Kyle Lake

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Kyle Lake (June 12, 1972 – October 30, 2005) was pastor of University Baptist Church in Waco, Texas, United States and an author and leader in the Emerging Church movement. Lake was killed in an accident while performing a baptism.

Biography[edit]

Jeffery Kyle Lake was born on June 12, 1972 in Tyler, Texas to David and Shirley Lake.[1] He attended Andy Woods Elementary and graduated from Robert E. Lee High School in 1990 where he was co-captain of the state runner-up Lee Soccer Team. On May 30, 1998, he married Jennifer Gornto of Clear Lake, Texas. Lake earned a Bachelor's degree in Speech Communications and Religion from Baylor University in 1994 before receiving a Master of Divinity degree from George W. Truett Theological Seminary in 1997. [2]

Ministry[edit]

Kyle Lake was pastor of University Baptist Church, founded in 1995 by Chris Seay and Christian recording artist David Crowder.[3]Crowder is also a main worship leader in the collegiate Passion movement.

Lake closed his sermons with the phrase "Love God, Embrace Beauty, and Live Life to the Fullest," a benediction that is still recited by the church at the end of every service.

Lake was known for his ability to reach out to younger audiences such as the college-age crowd. Many students said they were drawn to his ability to preach the gospel in a way young people could understand and easily relate to their own lives.

Personal life[edit]

He was married, and the father of three children – a daughter named Avery, and twin boys, Jude and Sutton Lake.[4]

Death[edit]

Lake was electrocuted on October 30, 2005 as he stepped into baptismal waters and reached out to adjust a microphone.[5] The event corresponded with homecoming activities at nearby Baylor University and more than 800 people were present when the tragedy occurred. Several doctors in the congregation rushed to Lake when he collapsed, but efforts to revive him were unsuccessful and he was pronounced dead at Hillcrest Baptist Medical Center around 11:30 a.m. The woman Lake was set to baptize was also rushed to the hospital, but she was not seriously injured and it is believed that she had not yet stepped into the water when the electrocution happened.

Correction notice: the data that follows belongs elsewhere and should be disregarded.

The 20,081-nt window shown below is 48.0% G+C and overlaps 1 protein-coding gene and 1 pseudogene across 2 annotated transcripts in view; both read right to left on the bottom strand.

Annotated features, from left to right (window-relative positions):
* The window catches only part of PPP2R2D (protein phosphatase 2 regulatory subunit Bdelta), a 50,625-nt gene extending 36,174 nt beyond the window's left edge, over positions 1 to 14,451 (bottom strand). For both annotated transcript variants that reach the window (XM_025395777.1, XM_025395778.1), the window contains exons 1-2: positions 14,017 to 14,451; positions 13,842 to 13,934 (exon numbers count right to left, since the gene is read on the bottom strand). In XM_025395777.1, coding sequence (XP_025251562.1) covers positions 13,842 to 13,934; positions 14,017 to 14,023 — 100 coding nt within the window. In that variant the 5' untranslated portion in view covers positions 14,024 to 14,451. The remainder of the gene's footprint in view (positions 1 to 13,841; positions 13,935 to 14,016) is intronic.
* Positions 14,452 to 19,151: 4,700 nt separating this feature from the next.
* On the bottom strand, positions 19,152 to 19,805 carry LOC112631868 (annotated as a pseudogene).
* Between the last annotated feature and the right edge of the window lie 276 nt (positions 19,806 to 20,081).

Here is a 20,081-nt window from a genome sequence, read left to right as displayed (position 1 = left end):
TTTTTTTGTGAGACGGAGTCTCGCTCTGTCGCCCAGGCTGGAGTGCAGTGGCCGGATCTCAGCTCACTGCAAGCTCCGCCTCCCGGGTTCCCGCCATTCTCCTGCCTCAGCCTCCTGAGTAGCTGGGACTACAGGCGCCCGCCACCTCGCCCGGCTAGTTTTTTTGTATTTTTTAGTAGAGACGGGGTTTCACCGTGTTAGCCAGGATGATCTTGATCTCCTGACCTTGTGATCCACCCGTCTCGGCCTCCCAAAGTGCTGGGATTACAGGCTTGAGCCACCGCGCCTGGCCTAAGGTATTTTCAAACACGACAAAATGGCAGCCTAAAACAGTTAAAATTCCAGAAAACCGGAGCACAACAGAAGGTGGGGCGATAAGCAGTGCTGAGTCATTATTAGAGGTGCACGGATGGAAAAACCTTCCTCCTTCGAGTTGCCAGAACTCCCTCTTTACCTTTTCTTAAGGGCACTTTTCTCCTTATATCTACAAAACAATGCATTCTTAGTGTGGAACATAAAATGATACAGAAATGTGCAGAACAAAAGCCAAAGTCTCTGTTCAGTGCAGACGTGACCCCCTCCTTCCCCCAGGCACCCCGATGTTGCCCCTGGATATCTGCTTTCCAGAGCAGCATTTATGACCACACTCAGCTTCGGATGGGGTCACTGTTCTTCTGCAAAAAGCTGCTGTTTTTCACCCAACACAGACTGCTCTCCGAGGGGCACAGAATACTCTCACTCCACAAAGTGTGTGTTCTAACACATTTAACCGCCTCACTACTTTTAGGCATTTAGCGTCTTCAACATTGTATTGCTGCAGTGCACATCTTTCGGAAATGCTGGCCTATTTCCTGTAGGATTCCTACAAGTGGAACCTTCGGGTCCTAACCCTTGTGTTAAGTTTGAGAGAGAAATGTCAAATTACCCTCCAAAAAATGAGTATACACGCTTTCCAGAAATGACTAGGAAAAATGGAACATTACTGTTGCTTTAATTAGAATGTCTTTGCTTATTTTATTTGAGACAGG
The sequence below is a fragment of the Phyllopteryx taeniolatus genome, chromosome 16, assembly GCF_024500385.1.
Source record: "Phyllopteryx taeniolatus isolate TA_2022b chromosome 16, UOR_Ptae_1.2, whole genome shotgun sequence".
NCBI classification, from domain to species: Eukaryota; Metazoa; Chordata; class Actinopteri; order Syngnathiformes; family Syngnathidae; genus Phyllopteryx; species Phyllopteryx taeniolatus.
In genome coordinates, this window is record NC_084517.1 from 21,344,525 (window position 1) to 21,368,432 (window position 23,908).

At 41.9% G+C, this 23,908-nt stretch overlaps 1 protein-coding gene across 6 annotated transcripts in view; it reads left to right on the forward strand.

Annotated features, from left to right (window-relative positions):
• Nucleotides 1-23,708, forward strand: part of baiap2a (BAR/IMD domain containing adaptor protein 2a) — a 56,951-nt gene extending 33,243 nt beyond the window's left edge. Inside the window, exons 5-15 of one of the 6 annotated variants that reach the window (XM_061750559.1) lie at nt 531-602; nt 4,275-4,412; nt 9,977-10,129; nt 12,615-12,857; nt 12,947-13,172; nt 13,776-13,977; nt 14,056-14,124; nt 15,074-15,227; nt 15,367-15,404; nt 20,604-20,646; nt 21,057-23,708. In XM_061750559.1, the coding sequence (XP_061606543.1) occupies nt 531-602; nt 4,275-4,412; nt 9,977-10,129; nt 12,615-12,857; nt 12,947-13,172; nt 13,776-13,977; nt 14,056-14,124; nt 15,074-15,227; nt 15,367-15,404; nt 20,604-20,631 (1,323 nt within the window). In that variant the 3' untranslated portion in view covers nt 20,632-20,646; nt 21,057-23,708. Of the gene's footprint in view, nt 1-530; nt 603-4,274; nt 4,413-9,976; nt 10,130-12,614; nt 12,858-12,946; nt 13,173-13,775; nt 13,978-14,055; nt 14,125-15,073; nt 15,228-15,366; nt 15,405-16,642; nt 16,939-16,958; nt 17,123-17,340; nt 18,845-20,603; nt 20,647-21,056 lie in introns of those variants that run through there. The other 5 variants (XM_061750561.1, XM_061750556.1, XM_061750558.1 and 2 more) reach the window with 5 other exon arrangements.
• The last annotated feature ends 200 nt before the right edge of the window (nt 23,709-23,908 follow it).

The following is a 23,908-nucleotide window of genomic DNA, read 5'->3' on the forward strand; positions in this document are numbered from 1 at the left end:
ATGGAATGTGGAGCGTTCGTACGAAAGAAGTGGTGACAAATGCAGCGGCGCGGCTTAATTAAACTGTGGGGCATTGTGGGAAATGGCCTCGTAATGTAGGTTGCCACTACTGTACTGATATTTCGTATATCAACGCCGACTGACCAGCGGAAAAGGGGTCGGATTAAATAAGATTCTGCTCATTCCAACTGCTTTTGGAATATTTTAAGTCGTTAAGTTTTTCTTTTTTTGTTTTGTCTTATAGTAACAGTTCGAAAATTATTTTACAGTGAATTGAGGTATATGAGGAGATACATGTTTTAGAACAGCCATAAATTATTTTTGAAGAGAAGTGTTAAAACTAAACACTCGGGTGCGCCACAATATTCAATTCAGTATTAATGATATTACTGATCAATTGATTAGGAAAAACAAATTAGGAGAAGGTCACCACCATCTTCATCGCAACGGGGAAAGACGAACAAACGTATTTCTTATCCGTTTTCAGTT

"At first, there was definitely confusion just because everyone was trying to figure out what was going on," Ben Dudley, former community pastor at University Baptist, told the Waco Tribune-Herald. "Everyone just immediately started praying."

At a remembrance attended by about 1,000 people that night at First Baptist Church Waco, Dudley told the UBC congregation that they would move forward as a church. "I don't know how, when, why, where or what's going to happen, but we will continue as a church in the community because that is what Kyle would have wanted."

Movie[edit]

In the spring of 2006, several Baylor University students and friends of Kyle created a short film based on his last sermon titled "Kyle's Film".[6]David Crowder Band and Robbie Seay Band provided the music for the film, which features a montage of artistic images narrated to Lake's last sermon.

Book[edit]

In 2011, a book about his life, "That's Kyle", is published by his father, David Lake. [7]

References[edit]

  1. ^ CT STAFF, Pastor Electrocuted in Baptismal, christianitytoday.com, USA, October 31, 2005
  2. ^ Mike Copeland, Waco pastor electrocuted during baptism subject of father's book, wacotrib.com, USA, September 23, 2011
  3. ^ CT STAFF, Pastor Electrocuted in Baptismal, christianitytoday.com, USA, October 31, 2005
  4. ^ CT STAFF, Pastor Electrocuted in Baptismal, christianitytoday.com, USA, October 31, 2005
  5. ^ Melissa McNamara, Pastor Electrocuted During Baptism, cbsnews.com, USA, October 31, 2005
  6. ^ Lauren Hightower, 1 year later, UBC pastor not forgotten, baylor.edu, USA, October 20, 2006
  7. ^ Mike Copeland, Waco pastor electrocuted during baptism subject of father's book, wacotrib.com, USA, September 23, 2011

Published works[edit]

  • (RE)Understanding Prayer: A Fresh Approach to Conversation With God, 2005 (Relevant Books) ISBN 0976364263
  • Understanding God's Will: How To Hack The Equation Without Formulas, 2004 (Relevant Books) ISBN 978-0974694269

See also[edit]

External links[edit]